Larry Fedora kept repeating some of the same phrases Monday, bemoaning North Carolina’s inability to master the “small things” and the “details.”
Fedora, in his third season as UNC’s coach, repeated that word – “details,” or the singular version of it – no fewer than 12 times during his weekly news conference. So that’s where the focus is, on solving the persistent breakdowns that have plagued the Tar Heels during a three-game losing streak.
On Saturday, during a 34-17 loss to Virginia Tech, the “small things” that went bad were nearly innumerable. Some included: pre-snap movement that led to a false start penalty. Improper footwork. A receiver running an incorrect route that proved costly.
Fedora has said that led to backup quarterback Mitch Trubisky throwing an interception that the Hokies returned for a touchdown. It happened just before halftime and further deflated the Tar Heels after a long, miserable first half.
“It was just a small detail (of) a guy not doing exactly the way he practiced it, and it’s six going the other way,” Fedora said. “So it’s just another example of us shooting ourselves in the foot.”
Fedora repeated that phrase, too.
“It would be easy if it was just one guy (making mistakes),” he said. “We could replace one guy. But that’s not the way it is. We take turns shooting ourselves in the foot right now. The good thing is that everything that’s sitting there is correctable. We’ve just got to get it corrected.”
Fedora said these kinds of things after a 70-41 defeat at East Carolina, and after a 50-35 defeat at Clemson. If there has been progress in recent weeks, it can be measured by the fact that every week, it seems, a different calamity befalls the Tar Heels.
After a rash of defensive breakdowns doomed UNC against ECU, the Tar Heels hurt themselves with 15 penalties at Clemson. After all those penalties, it was then the “small things” gone wrong against Virginia Tech.
Some of the other problems haven’t gone away, though. UNC still committed 10 penalties Saturday, and the defensive breakdowns still happen, although there were a lot fewer against Virginia Tech.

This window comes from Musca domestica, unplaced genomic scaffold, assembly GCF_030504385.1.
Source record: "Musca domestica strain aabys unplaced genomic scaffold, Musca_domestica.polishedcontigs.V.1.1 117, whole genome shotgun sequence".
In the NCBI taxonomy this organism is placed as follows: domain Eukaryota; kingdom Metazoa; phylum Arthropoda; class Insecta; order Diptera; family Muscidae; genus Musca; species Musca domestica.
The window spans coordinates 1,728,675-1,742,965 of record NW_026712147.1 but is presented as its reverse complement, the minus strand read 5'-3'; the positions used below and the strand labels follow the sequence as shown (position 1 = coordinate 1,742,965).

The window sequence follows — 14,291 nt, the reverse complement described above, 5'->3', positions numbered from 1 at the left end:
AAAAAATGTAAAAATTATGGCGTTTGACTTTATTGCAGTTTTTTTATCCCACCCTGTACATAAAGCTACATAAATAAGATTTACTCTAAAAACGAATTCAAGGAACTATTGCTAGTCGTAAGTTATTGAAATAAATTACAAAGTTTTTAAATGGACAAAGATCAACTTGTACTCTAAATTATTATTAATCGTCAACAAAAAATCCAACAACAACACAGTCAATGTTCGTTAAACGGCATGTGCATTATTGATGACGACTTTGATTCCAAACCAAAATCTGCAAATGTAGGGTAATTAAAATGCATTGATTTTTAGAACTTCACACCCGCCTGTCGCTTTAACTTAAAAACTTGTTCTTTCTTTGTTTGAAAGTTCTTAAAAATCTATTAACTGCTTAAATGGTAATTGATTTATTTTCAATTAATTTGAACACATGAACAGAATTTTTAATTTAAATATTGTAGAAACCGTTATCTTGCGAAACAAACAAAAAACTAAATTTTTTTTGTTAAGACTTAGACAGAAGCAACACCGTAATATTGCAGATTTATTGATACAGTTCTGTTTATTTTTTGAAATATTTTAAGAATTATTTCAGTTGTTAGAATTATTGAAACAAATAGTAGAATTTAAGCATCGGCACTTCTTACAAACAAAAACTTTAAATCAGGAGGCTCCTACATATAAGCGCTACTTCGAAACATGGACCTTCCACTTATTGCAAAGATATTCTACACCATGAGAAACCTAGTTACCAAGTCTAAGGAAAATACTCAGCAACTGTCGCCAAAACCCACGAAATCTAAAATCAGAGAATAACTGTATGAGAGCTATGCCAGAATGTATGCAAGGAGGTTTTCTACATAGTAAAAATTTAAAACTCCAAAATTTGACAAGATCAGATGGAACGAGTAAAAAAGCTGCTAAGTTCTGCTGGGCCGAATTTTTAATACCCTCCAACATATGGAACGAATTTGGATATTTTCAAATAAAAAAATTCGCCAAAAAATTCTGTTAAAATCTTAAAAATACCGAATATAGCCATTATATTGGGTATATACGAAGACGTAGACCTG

The loss against the Hokies provided UNC with its ugliest performance on offense yet. The Tar Heels averaged 4.9 yards per play and finished with 323 yards – their fourth-fewest under Fedora.
UNC failed to score on 10 consecutive drives, a stretch that included six punts, three failed fourth-down conversion attempts and Trubisky’s interception. The first two drives were three-and-outs, and those happened amid UNC’s usual early game quarterback rotation.
Trubisky has entered the game on the third series every week, with Marquise Williams, the starter, re-entering after that. The rotation hasn’t led to much production. Fedora said UNC “may” change its approach to the rotation, but he again defended it.
He said it’s a good thing for Trubisky to get some early work. A good thing, too, for Williams to get some early rest because “he’s carrying a load right now,” Fedora said.
“So I don’t think it’s a bad thing for him, either,” Fedora said. “And again, whether people think it’s working or not, I mean, we haven’t been successful. So you can say that’s the reason we’re not successful. I don’t think that has anything to do with the reason that we’re not successful right now.”
Fedora’s explanation for the lack of success focused on those details UNC can’t seem to master. The offensive line, especially, has been prone to breakdowns – mental and physical – that have hampered the offense’s ability to create momentum.
On the the first play from scrimmage Saturday, for instance, Virginia Tech’s defensive line overwhelmed the Tar Heels up front. Williams was hit nearly immediately after receiving the snap. He fumbled, the Hokies recovered and then scored moments later.
Landon Turner, the right guard who returned after missing UNC’s two previous games, said the same thing Fedora said: that “little things” gone wrong are the problem.
“It’s taking bad steps,” Turner said. “Because the first two steps are everything. Six inches changes the whole play. Bad pass sets. Over-setting. Letting guys beat you inside and outside.
“And then we were dropping balls with the receivers. Little things like bad block reads. You know, everyone had something in the game. That’s what was so frustrating.”
Before the season, Fedora said the success of the offensive line would define the direction of the season. Five games in, the offensive line remains among the most troubling units on the team.
Injuries have been an issue. Youth and inexperience have, too.
“We’ve still got a long way to go,” Fedora said. “I mean, it was good to have Landon back to get some stability up there. But we’re still (making) too many mistakes. And again, it goes back to those details – just the small things that you get frustrated with.”